Unfortunately, the FTC can only flex these powers in matters of commerce and politics are technically not a matter of commerce even though advertising for both happens on the same mediums.

Political advertisements are considered public discourse and fall under the protection of the First Amendment. Candidates can pretty much lie about whatever they want in their advertisements with the only recourse being the possible threat of being sued for defamation (something that rarely ever happens).

The absolution of social media giants:

While the content of political ads is given an unacceptably wide berth by the First Amendment, social media companies are also given an unacceptably wide berth because they are not beholden to the First Amendment.

Broadcast radio and television stations are not allowed to be selective about the political ads they air. They either ban all political ads or are forced to run all political ads regardless of the candidate or the content. Because of this, they cannot be sued for libel or otherwise held liable for false advertisements.

Social media companies operate in a separate sphere of influence in which they set their own content policies and can reject certain politicians from advertising on their platforms. You would think that because these companies have complete control over the content that they publish that they could be held liable for any falsehoods right?

Unfortunately not.

Because social media platforms hold status as internet service providers under Section 230 of the Communications Decency Act, they are freed from all such liability.

This has predictably led to confrontations on the Senate floor in which media magnates like Mark Zuckerberg are grilled about Facebook’s complicity in spreading false information in campaign ads — confrontations that have led to no recourse due to the legal absolution of social media companies.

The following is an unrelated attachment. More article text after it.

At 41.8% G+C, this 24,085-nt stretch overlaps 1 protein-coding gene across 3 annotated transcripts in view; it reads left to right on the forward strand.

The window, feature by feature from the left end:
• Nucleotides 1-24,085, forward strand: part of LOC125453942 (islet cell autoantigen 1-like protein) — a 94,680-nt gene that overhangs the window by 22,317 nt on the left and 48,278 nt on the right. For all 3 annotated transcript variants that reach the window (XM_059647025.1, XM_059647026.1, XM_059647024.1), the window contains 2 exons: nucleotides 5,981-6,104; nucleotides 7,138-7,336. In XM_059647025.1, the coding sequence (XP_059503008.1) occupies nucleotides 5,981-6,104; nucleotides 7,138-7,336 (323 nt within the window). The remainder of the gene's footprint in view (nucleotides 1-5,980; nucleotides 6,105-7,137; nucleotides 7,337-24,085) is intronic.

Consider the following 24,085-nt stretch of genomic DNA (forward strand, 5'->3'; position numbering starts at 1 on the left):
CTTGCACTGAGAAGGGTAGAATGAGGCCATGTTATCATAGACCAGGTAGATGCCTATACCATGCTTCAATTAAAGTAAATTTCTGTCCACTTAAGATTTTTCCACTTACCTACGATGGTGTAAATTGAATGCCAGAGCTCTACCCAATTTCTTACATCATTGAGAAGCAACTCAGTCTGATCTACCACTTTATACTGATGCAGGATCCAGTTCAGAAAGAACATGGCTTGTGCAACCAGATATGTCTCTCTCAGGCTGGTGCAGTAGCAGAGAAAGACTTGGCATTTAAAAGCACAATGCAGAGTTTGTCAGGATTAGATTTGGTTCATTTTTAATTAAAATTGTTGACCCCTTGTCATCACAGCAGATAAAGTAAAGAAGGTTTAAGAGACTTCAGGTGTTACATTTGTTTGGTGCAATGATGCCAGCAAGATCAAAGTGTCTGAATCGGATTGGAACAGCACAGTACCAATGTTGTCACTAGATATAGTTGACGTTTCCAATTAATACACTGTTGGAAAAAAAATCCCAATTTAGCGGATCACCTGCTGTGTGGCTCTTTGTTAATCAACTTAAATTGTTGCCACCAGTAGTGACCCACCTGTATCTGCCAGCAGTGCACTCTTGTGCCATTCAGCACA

At the crux of the issue, political campaigns have just too much to be gained from advertising in digital spaces. Platforms like Facebook and Google where most of this advertising takes place are akin to the wild west due to the lack of regulation.

While political digital advertising is valuable because it affords opportunities to reach more voters than can be reached through any other medium, the insidious use of data and the need to cater to the voters that see elections more as entertainment than anything else has made it absolutely indispensable.

We should rightly fear the role of digital political ads given that it incentivizes social media companies to harvest more data and to find increasingly better methods of manipulating voters with microtargeting strategies.

These technologies will only become more refined as time goes on and unless there is a cultural shift in the way we regard election media, it seems nothing will be able to stop it.

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Janice Bae